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I have a class library project that i have made. Let's call it ClassA. In ClassA i need to access some tools that reside in dll (ToolsDLL.dll).

In ClassA I have added ToolsDLL.dll to the project and selected the ToolsDLL.dll file to Copy To Output directory ALWAYS. So that library builds and compiles just fine and in the output directory i see ClassA.dll along with ToolsDLL.dll

Next, I want to write an application, say App_A that uses the methods in ClassA. So, in my App_A project, I added a reference to ClassA.dll so that I can access it's namespace. All is well and good, it build/compiles.

The problem is as soon as I run App_A and it gets to a point where ToolsDLL.dll needs to be used it throws an exception "Unable to Load ToolsDLL.dll. I don't understand how it is possible that it can't find that dll because it is in the same directory as ClassA.dll.

I found that if i put ToolsDLL.dll in the output directory of App_A it works just fine. Is there any way around that? Is there any way that ToolsDll.dll can be somehow bundled with ClassA.dll. The reason is that my customers will be writing their own applications similar to AppA and it would be nice if they only had to reference one file in their project and not multiple.

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4 Answers 4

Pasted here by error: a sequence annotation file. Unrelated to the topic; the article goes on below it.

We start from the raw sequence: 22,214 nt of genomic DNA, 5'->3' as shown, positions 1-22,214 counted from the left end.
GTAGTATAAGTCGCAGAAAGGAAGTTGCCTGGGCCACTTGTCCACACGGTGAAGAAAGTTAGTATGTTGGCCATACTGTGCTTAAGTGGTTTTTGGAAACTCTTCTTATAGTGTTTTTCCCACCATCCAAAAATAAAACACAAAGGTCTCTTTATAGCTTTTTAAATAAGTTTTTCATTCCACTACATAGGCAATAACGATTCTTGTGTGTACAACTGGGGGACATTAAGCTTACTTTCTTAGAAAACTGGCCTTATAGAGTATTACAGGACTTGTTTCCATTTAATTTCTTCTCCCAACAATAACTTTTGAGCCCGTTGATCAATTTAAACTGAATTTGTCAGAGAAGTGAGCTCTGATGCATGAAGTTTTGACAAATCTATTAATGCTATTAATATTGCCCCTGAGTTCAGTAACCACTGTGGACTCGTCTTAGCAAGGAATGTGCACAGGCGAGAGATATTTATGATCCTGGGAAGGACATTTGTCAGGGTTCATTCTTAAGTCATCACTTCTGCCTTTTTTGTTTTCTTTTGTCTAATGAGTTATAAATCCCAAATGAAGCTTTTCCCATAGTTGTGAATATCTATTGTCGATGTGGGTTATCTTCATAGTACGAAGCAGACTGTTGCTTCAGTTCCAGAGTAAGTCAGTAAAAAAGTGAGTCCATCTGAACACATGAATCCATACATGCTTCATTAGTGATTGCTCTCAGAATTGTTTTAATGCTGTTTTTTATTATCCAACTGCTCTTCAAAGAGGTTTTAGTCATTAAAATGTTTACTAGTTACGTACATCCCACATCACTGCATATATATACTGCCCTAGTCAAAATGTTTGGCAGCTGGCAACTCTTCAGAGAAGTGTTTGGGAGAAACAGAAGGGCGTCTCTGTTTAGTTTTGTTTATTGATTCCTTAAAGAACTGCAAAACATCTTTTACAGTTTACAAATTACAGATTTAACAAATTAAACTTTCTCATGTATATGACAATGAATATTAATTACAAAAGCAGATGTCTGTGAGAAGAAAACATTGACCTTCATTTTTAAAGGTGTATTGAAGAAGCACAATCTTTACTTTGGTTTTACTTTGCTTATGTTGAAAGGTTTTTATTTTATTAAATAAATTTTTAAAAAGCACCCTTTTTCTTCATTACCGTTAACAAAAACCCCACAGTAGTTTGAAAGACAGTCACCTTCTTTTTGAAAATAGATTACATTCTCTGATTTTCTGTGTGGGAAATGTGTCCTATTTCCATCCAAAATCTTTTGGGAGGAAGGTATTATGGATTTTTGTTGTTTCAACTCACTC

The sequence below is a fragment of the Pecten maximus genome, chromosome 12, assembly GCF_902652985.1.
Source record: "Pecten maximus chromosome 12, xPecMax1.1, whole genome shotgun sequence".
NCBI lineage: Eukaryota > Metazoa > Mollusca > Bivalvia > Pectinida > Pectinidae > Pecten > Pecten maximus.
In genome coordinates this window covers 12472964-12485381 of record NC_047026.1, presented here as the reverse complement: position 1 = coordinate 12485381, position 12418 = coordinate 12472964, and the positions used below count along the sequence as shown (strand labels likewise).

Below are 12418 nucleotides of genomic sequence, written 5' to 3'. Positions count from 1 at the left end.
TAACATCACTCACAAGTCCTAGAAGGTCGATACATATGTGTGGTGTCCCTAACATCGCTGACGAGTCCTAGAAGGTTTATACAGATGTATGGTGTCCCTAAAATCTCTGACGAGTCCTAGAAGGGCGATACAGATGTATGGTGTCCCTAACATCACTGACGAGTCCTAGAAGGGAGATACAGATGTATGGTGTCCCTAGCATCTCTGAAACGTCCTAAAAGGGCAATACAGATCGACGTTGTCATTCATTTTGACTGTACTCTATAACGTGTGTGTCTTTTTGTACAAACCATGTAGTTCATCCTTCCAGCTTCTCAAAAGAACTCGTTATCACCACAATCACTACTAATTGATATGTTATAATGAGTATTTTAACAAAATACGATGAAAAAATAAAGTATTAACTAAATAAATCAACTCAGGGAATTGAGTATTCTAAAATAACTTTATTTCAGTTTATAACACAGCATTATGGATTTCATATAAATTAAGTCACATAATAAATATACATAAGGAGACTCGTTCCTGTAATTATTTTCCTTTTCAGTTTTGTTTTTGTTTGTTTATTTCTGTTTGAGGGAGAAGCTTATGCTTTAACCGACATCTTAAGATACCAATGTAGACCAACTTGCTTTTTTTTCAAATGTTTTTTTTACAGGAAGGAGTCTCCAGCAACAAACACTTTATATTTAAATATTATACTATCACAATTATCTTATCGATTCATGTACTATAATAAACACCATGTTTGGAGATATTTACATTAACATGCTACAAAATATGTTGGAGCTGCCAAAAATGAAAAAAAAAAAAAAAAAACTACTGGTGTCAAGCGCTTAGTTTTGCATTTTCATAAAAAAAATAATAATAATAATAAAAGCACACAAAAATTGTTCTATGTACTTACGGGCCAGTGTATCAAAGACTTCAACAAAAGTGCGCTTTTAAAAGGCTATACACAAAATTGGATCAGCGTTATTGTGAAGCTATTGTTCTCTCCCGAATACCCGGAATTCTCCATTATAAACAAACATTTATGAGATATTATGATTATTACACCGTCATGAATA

up vote 12 down vote accepted

There's a tool from Microsoft called ILMerge. It will probably do what you want, bundling several assemblies into one file.

P.S.: Another, fairly frequently used solution to your problem would be to add a post-build event to your application's solution/project that copies the required ToolsDLL.dll over to the output directory? Something along the line of:

xcopy /y /d $(SolutionDir)\lib\ToolsDLL.dll $(OutputDir)\ToolsDLL.dll

(Sorry if I get some of it wrong, I'm typing this from my memory.)

Of course, your customer would also have to do this. But then again they've probably done this before.

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It looks like ILMerge can only be used on a .Net assemblies. Is that correct. In my case, ToolsDLL.dll was provided to me by a chip manufacture. I don't know if it is a .net assembly or not. Will that matter? –  PICyourBrain Jan 5 '10 at 16:52
Yes, I believe it only works for .NET assemblies. In order to figure out what kind of .dll you've got, perhaps you could use the .NET SDK utility ildasm, to try and disassemble the .dll. If it's a .NET assembly, this should work; if it contains native code, ildasm should fail. –  stakx Jan 5 '10 at 17:40
I noticed in Visual Studio if i go to ToolsDll.dll -> Properties there is a Property called Action. Can I just set this to Embedded Resource? –  PICyourBrain Jan 5 '10 at 18:01
There should be a "Copy if Newer" or "Copy Always" options, use those. –  mletterle Jan 5 '10 at 20:35

Have you added the DLL to the project, or have you actually added a reference to it? You should do the latter, then this sort of thing is taken care of automatically for you. It sounds like you have added the actual file to the project files, and set it to copy.

If you do definitely want a single file approach, then accept the others' suggestions of ILMerge obviously...

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You can use ILMerge to combine assemblies into one DLL.


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You can either use an IL merging tool, or install ToolsDLL.dll in the GAC.

Also if you look at the output of App_A, ClassA.dll is already there, that's where it's looking for ToolsDLL.dll.

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